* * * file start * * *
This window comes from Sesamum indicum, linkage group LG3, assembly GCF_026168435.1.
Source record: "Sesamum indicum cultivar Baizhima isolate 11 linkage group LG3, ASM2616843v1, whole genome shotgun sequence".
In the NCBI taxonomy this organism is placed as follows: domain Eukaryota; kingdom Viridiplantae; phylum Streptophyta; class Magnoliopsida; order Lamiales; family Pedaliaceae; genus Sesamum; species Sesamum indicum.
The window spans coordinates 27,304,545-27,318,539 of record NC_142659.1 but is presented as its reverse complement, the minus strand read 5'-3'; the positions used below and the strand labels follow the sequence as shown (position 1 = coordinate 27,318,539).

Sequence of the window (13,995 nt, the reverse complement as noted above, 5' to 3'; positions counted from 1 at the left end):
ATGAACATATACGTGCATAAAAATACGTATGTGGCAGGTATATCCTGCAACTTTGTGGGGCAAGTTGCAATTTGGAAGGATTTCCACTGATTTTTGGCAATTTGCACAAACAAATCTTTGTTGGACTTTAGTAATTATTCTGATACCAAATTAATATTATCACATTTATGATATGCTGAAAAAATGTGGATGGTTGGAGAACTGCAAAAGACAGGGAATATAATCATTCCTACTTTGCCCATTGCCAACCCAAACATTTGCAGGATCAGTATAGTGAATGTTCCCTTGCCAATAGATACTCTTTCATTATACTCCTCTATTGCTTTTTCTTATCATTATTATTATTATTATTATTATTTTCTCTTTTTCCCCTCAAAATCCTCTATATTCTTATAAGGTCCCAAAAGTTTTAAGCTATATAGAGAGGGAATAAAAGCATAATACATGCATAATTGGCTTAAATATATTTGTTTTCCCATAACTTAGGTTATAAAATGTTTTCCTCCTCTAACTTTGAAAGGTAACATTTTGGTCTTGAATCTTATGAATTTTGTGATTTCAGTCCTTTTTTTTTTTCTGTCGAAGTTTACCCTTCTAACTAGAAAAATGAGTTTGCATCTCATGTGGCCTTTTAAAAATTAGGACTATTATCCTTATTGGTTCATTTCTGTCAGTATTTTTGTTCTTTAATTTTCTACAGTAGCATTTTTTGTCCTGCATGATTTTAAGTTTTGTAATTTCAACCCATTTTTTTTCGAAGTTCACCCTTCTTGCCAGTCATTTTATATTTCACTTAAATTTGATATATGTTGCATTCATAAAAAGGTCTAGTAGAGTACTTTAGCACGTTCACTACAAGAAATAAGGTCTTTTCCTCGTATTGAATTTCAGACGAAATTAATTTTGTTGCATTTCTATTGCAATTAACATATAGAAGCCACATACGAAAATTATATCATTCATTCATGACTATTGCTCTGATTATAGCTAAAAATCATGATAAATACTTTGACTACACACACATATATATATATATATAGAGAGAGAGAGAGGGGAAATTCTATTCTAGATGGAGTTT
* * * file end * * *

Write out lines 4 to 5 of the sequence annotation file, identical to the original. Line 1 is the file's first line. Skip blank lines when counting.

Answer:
The window spans coordinates 27,304,545-27,318,539 of record NC_142659.1 but is presented as its reverse complement, the minus strand read 5'-3'; the positions used below and the strand labels follow the sequence as shown (position 1 = coordinate 27,318,539).

Sequence of the window (13,995 nt, the reverse complement as noted above, 5' to 3'; positions counted from 1 at the left end):